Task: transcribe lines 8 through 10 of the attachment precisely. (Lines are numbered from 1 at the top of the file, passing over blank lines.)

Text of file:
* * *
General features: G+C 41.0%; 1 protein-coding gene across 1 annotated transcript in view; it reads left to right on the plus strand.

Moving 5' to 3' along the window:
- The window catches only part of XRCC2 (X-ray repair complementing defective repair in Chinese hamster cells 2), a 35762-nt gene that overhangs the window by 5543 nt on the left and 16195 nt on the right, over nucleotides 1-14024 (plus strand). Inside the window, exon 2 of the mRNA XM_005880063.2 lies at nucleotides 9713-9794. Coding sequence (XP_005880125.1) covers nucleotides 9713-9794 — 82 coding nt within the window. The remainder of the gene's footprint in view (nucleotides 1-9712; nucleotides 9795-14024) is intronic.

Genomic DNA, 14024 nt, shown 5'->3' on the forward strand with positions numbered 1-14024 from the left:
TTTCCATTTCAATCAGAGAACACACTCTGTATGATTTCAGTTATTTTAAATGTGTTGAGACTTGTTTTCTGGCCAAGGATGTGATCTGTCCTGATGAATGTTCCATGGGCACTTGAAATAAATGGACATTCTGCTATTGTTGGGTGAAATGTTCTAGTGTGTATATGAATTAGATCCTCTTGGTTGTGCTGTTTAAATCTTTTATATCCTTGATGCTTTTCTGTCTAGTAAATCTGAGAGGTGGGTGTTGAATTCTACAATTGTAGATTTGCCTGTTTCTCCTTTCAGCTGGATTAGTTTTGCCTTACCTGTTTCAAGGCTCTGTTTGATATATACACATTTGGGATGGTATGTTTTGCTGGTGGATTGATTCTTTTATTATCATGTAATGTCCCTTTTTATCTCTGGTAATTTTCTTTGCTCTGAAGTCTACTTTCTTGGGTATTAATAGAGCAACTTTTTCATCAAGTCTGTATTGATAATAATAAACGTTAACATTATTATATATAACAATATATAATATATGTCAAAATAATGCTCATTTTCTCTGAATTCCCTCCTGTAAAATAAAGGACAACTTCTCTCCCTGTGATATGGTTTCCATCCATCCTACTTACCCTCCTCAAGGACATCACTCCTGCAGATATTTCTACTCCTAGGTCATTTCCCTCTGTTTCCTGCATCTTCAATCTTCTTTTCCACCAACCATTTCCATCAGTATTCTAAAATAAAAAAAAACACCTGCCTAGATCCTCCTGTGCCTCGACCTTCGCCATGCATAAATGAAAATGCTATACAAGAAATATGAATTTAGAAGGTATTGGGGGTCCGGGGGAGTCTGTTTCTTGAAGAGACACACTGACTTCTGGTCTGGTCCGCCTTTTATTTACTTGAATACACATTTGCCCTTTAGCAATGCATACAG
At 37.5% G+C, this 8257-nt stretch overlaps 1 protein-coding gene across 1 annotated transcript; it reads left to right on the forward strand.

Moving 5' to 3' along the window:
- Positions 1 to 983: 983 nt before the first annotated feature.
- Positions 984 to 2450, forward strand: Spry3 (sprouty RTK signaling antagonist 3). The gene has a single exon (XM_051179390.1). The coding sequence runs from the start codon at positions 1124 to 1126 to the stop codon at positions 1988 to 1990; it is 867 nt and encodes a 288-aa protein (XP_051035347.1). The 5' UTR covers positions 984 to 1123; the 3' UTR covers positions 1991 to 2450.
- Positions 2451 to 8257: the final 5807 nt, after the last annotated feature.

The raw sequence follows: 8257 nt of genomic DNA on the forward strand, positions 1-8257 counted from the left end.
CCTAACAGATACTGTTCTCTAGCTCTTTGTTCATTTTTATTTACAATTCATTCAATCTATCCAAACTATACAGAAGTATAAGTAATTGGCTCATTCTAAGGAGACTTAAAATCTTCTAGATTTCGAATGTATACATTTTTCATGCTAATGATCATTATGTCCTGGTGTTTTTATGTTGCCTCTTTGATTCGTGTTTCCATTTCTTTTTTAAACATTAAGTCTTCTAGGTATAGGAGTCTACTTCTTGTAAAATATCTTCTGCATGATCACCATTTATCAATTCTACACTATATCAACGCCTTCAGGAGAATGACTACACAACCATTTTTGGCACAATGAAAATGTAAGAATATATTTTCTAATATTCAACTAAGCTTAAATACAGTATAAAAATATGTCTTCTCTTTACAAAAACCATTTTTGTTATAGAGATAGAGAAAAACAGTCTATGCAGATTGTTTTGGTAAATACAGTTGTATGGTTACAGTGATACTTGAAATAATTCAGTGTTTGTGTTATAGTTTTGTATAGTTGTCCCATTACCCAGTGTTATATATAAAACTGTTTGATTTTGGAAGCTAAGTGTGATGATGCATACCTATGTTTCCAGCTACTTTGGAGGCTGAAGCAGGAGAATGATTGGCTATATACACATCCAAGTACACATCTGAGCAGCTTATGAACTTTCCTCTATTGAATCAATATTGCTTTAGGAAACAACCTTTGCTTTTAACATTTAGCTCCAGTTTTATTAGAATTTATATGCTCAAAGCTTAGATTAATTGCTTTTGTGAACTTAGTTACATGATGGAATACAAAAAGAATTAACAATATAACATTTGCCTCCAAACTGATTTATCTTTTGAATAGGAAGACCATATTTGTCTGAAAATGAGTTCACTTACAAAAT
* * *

- Positions 1 to 983: 983 nt before the first annotated feature.
- Positions 984 to 2450, forward strand: Spry3 (sprouty RTK signaling antagonist 3). The gene has a single exon (XM_051179390.1). The coding sequence runs from the start codon at positions 1124 to 1126 to the stop codon at positions 1988 to 1990; it is 867 nt and encodes a 288-aa protein (XP_051035347.1). The 5' UTR covers positions 984 to 1123; the 3' UTR covers positions 1991 to 2450.
- Positions 2451 to 8257: the final 5807 nt, after the last annotated feature.